For diehard tennis fans, it may come as a surprise that those that love watching at home may actually know more about the game underway than the players and coaches.
This is because unlike viewers, who sometimes have access to detailed statistics, such as aces, outs and more through either the internet or their sportscaster, this information is unavailable to those on the court, at least, during a match.
SAP set out to change this.
Since last October, the German software company has been testing a tablet-based app that it developed in partnership with the Women’s Tennis Association (WTA) to provide players and coaches live granular play data.
“As a coach, they have never been given access to that info in real time,” said Jenni Lewis, global sponsorships technology lead at SAP. “If there are two aces in the first set, and two aces the second set, at what point of the game is the player serving those aces? We take it all the way down to the granularity that they need.”
The data itself comes from numerous sources.
According to Lewis, the most important, of course, is from the umpire’s own scoreboard. In addition, there are line and hawk-eye cameras that are able to capture the ball’s speed and trajectory, as well as player positions, sending raw feed to SAP’s HANA Cloud platform and SAP UI 5.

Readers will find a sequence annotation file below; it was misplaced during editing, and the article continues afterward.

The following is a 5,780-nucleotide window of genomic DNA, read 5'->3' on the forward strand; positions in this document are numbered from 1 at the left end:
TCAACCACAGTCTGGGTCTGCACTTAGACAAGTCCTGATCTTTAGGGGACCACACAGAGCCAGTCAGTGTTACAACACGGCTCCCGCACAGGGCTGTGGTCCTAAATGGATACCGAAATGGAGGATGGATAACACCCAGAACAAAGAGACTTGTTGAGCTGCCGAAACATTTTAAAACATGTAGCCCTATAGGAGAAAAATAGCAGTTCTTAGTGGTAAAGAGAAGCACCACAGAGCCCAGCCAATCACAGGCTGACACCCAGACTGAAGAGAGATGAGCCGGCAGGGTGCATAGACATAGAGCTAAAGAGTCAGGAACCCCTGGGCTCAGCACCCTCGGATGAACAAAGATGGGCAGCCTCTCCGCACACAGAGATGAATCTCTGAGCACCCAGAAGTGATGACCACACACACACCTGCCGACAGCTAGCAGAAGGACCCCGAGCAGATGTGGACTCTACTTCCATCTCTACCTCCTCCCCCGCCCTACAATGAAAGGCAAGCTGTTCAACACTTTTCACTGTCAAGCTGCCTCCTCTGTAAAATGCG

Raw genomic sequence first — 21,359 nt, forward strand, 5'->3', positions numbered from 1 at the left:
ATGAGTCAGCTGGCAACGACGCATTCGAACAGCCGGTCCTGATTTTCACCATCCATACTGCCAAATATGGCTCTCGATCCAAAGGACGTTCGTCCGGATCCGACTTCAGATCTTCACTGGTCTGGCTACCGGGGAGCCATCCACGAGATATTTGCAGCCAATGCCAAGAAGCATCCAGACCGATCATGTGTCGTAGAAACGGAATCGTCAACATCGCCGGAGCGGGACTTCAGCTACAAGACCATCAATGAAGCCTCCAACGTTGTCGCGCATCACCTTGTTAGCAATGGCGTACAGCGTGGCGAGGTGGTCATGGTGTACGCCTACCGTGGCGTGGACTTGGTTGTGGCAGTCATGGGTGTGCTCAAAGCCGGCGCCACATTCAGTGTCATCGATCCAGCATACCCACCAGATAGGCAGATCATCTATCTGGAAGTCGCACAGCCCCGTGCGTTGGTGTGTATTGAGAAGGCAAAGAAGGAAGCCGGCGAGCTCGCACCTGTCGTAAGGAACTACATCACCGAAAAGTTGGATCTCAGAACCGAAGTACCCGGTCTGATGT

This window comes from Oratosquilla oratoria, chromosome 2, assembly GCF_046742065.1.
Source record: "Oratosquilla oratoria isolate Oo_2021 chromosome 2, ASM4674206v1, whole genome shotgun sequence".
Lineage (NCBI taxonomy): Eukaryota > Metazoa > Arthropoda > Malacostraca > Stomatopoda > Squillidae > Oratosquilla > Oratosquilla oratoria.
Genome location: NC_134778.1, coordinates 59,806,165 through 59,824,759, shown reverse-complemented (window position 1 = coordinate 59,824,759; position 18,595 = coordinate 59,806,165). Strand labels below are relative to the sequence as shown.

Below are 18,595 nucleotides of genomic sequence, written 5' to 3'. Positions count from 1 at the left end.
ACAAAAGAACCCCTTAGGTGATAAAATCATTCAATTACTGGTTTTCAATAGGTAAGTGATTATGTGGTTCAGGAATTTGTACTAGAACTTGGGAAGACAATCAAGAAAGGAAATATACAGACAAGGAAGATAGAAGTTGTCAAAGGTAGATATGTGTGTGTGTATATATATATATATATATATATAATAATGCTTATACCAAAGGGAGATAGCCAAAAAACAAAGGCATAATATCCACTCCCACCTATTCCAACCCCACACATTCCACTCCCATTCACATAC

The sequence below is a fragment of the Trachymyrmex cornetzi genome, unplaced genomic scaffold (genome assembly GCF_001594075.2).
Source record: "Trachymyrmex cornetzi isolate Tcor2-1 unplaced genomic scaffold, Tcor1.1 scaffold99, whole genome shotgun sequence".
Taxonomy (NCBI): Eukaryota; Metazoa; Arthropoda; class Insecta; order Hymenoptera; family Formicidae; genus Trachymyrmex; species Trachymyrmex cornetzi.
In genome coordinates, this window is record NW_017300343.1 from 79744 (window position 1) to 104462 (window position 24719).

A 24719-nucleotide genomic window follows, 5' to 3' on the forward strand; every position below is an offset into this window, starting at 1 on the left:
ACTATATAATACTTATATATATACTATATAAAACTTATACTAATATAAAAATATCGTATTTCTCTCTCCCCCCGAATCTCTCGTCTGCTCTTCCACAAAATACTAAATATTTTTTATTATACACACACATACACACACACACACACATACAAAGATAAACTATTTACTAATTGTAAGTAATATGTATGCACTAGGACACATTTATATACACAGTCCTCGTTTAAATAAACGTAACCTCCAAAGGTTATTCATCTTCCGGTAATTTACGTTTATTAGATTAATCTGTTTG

That data is then cleaned up, analysed, and pushed back out in real time to WTA-approved tablets to be reviewed by coaches.
According to Lewis, due to the sheer volume of data coming in and in order to be able to scale, SAP automated the app as much as possible.
“In a standard tennis match, there are some 60,000 to 70,000 transactions that we are able to consume and push out in real time,” she said. “There are very few humans involved in the process.”
While the app is cross-platform, it is not publicly available. In fact, its use is limited at this time to the WTA, as it is the first league to amend rules to allow for on-court coaching.
According to Lewis, SAP has worked with about 25 coaches, as well as all top 10 players in the world using this technology. While it is currently focusing on professionals, the company is exploring iterations of the app for fans and the media.
“We continue to have conversations with other associations regarding allowing on-court coaching,” Lewis said. “We’re sure that this can help players improve their game.”